About 10 criminal suspects had been killed by police or suspected vigilantes each day since Duterte took his oath of office, according to a running tally by the Philippine Daily Inquirer newspaper.
Forty-three were killed as part of police operations, while 29 others, five of them yet to be identified, were victims of “vigilante-style killings,” it added.
Among the dead was a policeman found tied to a post Thursday with a cardboard sign hanging from his chest that accused him of being a “police drug pusher.” A photo of the victim was published on the paper’s front page on Friday.
Police in nearby Bulacan province said he had been under surveillance on suspicion of ties with drug gangs.
“That was the life he chose, so there’s no one to blame for his fate,” the provincial police chief, Senior Superintendent Romeo Caramat, told Manila television network ABS-CBN in an interview.
Duterte, who during the election campaign said 100,000 people would die in his war on crime, on Thursday threatened an alleged drug dealer with death if he returned to the Philippines.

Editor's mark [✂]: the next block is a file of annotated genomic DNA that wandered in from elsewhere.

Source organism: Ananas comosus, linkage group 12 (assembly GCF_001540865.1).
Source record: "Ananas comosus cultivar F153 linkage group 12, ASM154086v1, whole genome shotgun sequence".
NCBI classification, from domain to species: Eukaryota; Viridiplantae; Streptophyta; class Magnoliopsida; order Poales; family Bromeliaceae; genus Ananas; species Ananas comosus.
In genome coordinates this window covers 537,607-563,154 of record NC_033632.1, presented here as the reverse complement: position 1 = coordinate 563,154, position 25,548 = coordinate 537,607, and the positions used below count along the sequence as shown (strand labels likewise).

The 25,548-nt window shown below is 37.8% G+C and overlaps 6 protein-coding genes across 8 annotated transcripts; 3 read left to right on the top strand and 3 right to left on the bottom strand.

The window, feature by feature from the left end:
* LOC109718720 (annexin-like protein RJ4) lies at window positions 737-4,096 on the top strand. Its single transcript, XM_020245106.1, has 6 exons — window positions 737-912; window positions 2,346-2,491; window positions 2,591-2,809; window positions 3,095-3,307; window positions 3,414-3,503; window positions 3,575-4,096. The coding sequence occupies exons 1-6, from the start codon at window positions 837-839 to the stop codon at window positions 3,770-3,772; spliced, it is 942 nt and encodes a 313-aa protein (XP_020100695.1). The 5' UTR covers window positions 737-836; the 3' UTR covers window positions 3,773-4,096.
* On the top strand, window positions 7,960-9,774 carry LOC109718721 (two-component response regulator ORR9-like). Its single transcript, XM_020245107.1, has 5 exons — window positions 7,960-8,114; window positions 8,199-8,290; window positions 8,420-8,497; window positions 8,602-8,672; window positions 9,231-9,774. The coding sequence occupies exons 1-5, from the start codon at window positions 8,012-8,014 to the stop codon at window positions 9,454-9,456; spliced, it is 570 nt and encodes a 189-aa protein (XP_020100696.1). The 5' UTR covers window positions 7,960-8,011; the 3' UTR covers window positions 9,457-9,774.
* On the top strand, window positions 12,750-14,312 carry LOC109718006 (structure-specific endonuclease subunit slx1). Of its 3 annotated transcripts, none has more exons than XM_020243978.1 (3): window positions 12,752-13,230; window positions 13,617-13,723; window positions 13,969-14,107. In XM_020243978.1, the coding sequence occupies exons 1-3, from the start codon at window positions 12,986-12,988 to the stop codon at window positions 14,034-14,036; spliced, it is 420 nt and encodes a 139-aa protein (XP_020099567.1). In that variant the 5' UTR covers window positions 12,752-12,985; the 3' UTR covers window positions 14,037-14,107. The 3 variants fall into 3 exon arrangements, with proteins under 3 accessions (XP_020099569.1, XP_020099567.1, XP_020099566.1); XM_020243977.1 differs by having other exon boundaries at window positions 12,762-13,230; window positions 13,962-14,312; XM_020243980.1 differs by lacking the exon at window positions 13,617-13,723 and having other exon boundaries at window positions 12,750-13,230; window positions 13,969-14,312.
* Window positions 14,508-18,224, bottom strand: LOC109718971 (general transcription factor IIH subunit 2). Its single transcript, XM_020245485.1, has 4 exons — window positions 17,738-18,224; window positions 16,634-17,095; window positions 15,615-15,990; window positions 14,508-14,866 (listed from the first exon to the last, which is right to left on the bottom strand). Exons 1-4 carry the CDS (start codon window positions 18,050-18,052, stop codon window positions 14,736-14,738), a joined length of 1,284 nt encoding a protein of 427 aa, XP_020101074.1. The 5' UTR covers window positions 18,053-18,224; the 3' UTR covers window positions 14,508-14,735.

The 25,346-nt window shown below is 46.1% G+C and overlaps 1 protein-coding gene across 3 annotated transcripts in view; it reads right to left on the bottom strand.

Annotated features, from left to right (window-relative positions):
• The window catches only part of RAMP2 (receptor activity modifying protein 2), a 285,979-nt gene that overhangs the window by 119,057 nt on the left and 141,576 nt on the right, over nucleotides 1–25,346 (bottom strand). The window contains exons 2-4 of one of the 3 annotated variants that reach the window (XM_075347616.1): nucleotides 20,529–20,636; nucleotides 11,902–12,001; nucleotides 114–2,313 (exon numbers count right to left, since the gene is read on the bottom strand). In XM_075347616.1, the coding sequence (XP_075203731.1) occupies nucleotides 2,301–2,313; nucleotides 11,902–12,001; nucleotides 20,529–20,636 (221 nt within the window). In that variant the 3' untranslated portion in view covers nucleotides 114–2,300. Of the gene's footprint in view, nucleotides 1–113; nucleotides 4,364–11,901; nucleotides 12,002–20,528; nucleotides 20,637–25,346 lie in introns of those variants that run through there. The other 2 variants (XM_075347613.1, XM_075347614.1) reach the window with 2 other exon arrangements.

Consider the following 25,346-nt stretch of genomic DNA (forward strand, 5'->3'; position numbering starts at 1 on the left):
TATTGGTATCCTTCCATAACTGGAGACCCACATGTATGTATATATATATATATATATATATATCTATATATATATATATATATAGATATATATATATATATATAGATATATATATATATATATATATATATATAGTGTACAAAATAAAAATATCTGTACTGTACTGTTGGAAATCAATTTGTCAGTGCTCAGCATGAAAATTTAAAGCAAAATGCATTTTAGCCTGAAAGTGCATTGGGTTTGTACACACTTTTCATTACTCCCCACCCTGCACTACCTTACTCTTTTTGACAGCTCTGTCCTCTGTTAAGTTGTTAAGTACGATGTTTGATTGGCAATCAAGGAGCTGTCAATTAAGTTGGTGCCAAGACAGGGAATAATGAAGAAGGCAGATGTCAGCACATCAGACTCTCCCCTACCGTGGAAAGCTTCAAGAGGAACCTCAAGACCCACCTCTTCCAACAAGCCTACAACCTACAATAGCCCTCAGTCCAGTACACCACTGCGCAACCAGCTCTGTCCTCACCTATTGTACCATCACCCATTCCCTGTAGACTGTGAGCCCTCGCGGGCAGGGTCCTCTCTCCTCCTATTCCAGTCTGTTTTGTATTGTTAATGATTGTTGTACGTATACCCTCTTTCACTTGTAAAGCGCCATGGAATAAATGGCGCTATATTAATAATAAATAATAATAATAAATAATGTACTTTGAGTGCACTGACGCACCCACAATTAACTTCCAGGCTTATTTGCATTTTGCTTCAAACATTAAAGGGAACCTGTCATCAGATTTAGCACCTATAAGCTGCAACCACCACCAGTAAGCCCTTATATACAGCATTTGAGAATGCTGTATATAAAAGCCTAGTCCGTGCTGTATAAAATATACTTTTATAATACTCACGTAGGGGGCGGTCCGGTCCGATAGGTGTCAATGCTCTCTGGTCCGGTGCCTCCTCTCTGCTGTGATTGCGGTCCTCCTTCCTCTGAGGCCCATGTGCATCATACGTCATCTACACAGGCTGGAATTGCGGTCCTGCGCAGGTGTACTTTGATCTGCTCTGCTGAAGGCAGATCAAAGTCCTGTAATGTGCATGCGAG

“The moment he steps out of the plane, he will die,” Duterte said on national television.
Duterte also named two jailed drug dealers who he said continued to distribute illegal drugs from inside their cells.
“My appeal to them is that, since they are beyond redemption, they can stop and commit suicide because I will not allow these idiots to run their show,” he added.


Indian court accused of ‘betrayal’ over mosque verdict

Updated 01 October 2020

Indian court accused of ‘betrayal’ over mosque verdict

  • Senior BJP officials acquitted of conspiracy to destroy historic Muslim place of worship

NEW DELHI: A special court in the northern Indian city of Lucknow on Wednesday acquitted all 32 politicians and senior leaders from the ruling Bharatiya Janata Party (BJP) of conspiring to demolish the 16th-century Babri Mosque in 1992, ruling that the move was not “preplanned.”